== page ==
For most of these institutions, it is rare that their Integrative Medicine Center is a revenue-generator. They have largely been ignored, barely tolerated, and looked down upon as unworthy money-losers. In the fee-for-service era, in the conventional high-tech, high-CPT, high-RVU world of volume-based medicine, these programs were the poor step-child.
As Healthcare Reform is implemented, and ACOs become the new standard, these Integrative Medicine Centers will be the bridge to viability for these institutions.
Surviving under the new model of healthcare will require a new culture for your institution. A culture that integrates a social connection with your community into existing programs, and a culture that uses that connection to bring your community to health, and to keep them healthy. Nobody does this better – connecting with their patients community, and keeping them healthy – than Integrative Medicine Centers.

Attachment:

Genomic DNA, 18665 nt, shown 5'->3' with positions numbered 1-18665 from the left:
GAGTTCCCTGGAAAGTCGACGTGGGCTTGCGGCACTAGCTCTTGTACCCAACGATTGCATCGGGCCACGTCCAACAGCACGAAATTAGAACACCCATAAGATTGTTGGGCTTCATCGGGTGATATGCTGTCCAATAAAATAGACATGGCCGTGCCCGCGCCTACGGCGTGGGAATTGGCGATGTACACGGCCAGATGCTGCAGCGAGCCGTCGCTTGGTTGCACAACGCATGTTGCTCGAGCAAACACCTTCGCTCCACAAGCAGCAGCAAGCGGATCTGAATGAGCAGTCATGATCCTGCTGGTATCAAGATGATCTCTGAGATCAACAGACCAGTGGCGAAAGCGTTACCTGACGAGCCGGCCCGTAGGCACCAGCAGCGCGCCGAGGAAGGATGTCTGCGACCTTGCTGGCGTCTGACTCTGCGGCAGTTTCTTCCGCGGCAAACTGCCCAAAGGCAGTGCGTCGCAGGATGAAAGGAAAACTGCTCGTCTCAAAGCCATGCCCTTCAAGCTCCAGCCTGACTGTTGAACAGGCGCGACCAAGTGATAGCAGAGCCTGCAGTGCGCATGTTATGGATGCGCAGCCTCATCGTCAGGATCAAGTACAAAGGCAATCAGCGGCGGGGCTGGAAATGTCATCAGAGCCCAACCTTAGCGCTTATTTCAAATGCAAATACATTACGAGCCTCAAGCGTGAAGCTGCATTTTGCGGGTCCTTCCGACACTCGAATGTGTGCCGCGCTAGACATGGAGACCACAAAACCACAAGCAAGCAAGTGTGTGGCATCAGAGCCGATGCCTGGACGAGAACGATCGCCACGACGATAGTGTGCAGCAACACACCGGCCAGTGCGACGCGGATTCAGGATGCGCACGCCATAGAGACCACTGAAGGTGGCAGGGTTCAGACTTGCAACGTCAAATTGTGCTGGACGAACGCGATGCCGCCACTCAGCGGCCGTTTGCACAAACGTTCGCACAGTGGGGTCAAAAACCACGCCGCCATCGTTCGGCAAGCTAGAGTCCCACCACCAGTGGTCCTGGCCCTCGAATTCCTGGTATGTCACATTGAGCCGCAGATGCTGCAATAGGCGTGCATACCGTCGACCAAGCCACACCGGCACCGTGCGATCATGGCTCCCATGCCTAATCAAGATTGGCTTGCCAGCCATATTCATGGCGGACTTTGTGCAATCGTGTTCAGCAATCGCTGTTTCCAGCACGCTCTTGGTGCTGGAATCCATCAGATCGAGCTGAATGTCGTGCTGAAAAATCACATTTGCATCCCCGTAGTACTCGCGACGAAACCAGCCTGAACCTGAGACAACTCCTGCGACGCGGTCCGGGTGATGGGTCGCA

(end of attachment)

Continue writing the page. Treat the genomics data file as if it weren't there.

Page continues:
It’s time to start thinking of your patient community simply as your community. Because, if done right, you’ll keep your community healthy and few will become actual patients.
Start to implement these programs NOW.
Be the source of healthy lifestyles for your communities.
Be THE ADOCATE for your communities.
The Digital World, the New Media, not only makes this possible. The digital world makes this essentialfor your practice and hospital to survive and thrive.
- Healthy Lifestyle Awards:
See this list of employers for some companies with great wellness, health and prevention programs.
- 4 Ways to Think about ACO Strategy:
An outstanding article. Erudite, yet lucid.
- Attracting Primary Care Providers to Your ACO:
- The American Board of Integrative Holistic Medicine – combining the best of alternative and conventional medicine for the wellness of your community: